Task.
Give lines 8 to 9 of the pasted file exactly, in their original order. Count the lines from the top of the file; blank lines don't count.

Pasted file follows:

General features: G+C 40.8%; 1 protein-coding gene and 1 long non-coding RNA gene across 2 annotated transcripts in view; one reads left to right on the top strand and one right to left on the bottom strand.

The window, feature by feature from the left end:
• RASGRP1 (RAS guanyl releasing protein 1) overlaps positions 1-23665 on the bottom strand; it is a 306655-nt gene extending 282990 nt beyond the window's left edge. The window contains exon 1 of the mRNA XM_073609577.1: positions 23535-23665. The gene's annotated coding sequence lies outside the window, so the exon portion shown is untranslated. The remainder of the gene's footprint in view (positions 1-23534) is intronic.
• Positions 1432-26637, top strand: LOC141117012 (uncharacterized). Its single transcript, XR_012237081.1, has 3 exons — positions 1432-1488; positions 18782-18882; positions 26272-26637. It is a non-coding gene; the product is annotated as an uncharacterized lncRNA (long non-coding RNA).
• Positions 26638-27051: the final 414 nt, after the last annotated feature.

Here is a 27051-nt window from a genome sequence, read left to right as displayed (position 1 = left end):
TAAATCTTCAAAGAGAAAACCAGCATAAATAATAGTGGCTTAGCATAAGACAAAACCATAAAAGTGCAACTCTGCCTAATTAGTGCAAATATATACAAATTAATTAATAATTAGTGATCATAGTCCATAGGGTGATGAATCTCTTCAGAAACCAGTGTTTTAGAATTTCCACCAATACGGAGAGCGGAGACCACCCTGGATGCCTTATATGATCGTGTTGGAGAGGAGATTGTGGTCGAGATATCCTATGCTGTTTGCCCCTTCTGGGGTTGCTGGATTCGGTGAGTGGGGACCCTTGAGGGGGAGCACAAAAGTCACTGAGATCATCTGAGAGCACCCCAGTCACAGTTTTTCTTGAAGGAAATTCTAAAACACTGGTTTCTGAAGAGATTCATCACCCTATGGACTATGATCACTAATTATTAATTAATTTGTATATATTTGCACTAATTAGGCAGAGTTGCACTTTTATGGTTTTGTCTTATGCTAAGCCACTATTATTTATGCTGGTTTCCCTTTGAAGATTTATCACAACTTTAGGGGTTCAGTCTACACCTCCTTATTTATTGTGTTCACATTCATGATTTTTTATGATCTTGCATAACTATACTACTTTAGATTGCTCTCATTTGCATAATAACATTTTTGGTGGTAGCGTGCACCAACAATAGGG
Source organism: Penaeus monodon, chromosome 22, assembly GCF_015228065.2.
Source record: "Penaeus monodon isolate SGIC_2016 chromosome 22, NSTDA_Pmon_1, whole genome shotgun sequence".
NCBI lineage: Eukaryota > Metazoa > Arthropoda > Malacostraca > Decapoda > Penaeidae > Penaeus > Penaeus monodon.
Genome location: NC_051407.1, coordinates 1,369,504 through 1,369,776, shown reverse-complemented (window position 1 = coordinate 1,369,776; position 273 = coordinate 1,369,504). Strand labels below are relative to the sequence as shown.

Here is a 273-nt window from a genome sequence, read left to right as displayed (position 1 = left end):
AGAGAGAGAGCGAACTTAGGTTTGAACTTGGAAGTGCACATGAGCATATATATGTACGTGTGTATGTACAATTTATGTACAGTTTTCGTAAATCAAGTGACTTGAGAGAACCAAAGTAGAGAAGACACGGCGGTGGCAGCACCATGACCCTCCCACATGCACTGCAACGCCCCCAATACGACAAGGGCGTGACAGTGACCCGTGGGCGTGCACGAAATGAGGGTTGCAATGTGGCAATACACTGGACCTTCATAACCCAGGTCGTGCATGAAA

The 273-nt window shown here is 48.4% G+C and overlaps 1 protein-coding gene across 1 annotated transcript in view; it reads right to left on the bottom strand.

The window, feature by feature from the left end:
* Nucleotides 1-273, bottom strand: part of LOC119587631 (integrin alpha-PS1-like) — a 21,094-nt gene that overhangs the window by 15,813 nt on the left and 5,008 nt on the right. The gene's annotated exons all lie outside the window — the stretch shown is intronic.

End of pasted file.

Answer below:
Source organism: Penaeus monodon, chromosome 22, assembly GCF_015228065.2.
Source record: "Penaeus monodon isolate SGIC_2016 chromosome 22, NSTDA_Pmon_1, whole genome shotgun sequence".